Before I continue, allow me to preface this article by saying that very good PMOs DO EXIST, however I believe they are far and few between. So, what makes a PMO problematic, or bad, even? What are the key contributing factors to a PMO that does more harm than the good that was originally intended? I started to reflect, thinking about my observations over the last 16 years, I started to brainstorm the commonalities that caused a PMO to be problematic; doing more harm than good.
Here’s 5 of the most common:
1. Just do, not lead
You know this type of PMO; those who have a “my way or the highway” kind of mentality. Led by someone who provides little to no direction, who attends a lot of meetings and is very ‘busy’. Someone who provides no development opportunities for their teams and is unlikely to back them when the pressure is on. Yes, PMO leaders like this DO EXIST.
2. Talk, not listen
How many PMOs do you know of who ask for suggestions to improve, or feedback on how they are going? Not as many as some may think. An ineffective PMO will do all the talking and provide little to no opportunity for their customers; the project delivery community, executives, or even others within the PMO. Harmful PMOs will continue to ignore signs and feedback from those around them, until they alienate the people they are supposed to be supporting / governing. I’ve seen entire departments turn their back on a PMO for lack of collaboration.
3. Workaround, not fix
How many times have you experienced a PMO that has implemented additional processes, often as a band-aid to fix something, which resulted in a new form, meeting, or approval? A harmful PMO will focus on the here and now, devising processes that suit their own personal preference and their ability to do their own job more conveniently. The process is often only suitable for few, not the majority, with no consideration for how the problem should be resolved in the longer term or how these newly implemented processes impact other activities.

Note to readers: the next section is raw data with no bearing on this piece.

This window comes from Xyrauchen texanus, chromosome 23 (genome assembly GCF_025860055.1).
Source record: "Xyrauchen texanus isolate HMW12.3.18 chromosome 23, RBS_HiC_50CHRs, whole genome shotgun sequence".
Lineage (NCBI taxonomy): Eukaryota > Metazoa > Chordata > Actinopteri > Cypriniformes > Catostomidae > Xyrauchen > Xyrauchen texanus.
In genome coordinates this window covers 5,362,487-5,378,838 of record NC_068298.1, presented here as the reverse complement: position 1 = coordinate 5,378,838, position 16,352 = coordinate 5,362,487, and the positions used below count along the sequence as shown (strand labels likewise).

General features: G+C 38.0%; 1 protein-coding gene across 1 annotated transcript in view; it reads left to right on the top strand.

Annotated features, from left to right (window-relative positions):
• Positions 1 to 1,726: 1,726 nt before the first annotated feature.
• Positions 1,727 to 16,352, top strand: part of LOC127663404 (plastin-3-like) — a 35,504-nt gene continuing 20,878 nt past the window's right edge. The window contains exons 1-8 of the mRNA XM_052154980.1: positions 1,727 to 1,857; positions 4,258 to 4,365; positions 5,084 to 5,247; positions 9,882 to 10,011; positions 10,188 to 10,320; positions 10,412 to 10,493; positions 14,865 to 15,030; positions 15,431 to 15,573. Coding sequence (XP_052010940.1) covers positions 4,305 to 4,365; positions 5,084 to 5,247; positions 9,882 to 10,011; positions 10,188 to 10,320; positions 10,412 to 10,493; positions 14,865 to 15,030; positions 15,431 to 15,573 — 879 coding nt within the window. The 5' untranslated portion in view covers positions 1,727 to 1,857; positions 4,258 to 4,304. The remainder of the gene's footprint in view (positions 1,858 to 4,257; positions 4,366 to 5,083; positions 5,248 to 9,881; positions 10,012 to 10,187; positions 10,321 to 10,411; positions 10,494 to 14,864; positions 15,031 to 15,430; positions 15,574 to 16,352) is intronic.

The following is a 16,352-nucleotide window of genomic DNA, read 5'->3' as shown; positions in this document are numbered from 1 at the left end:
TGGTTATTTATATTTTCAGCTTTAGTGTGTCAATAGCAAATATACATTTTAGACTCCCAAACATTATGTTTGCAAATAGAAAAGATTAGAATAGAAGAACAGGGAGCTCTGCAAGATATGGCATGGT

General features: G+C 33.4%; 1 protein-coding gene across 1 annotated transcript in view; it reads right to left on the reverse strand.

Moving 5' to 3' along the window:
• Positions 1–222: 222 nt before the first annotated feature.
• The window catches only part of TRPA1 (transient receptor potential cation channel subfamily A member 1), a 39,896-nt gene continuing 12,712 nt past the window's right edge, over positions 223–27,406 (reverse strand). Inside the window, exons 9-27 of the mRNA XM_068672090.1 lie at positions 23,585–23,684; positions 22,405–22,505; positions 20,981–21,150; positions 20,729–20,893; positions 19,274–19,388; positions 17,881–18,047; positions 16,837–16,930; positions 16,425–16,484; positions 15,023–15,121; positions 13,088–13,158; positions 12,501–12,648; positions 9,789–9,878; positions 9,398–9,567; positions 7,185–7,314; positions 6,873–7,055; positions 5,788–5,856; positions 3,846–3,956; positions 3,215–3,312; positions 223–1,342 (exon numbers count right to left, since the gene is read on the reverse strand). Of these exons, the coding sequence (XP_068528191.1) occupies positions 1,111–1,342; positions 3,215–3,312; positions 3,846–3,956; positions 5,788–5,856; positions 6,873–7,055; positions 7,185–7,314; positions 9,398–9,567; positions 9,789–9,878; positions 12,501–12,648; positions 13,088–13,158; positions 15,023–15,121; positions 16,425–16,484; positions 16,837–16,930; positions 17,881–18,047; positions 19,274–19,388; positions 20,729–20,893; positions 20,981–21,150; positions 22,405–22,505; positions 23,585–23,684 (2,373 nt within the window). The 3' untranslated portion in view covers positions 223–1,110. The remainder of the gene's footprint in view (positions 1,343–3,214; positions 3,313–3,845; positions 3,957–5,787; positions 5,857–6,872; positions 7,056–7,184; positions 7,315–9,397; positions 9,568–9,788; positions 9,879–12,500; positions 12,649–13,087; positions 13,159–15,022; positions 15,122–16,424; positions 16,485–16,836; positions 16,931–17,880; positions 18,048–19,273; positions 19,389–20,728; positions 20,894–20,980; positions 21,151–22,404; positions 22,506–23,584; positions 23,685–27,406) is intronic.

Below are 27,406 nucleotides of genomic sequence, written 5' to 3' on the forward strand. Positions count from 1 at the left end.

4. Closed, not open
For many different reasons, PMOs run with no transparency. There is often little to no visibility of what they may be working on at any point in time. This also means the PMO isn’t open about the value they provide, and typically results in being the first team to shrink in response to budget cuts and restructures. Without visibility of what you are doing and why you are doing it, teams won’t be able to see the value you provide and neglect any demands for governance. You’ll be left struggling to demonstrate your value when the target is on PMO.
5. Rigid, not adaptable
Lack of awareness that change is needed, or worse, refusing to change with the rest of the organisation because you believe the same thing you did 10 years ago is still the best way is by far the most harmful thing a PMO can do. For example, PMOs who ignore delivery team’s requirement for more Agile friendly governance. Refusing to adapt with the organisation is like setting your house on fire, knowing it’s on fire, and refusing to leave. Many problems stem from deep rooted behaviours, such as fear that change will mean they’re no longer relevant. They become detrimental to the organisation and the evolving delivery environment.
By no means an exhaustive list, but 5 of the most common one’s I’ve seen and/or experienced over the years. There is no such thing as a perfect PMO, every PMO and in fact every PMO leader should always be learning, growing and listening. With the rapid pace of delivery, PMO’s need to work harder than ever to keep up.
Think about the current environment of increased drive towards more Agile ways of working, well too many PMOs are getting left behind! A proactive PMO/Leader will always try to be one step ahead by working with those in delivery and management to help provide ‘the right’ level of support, guidance and governance.
What are some of the other signs of a harmful PMO?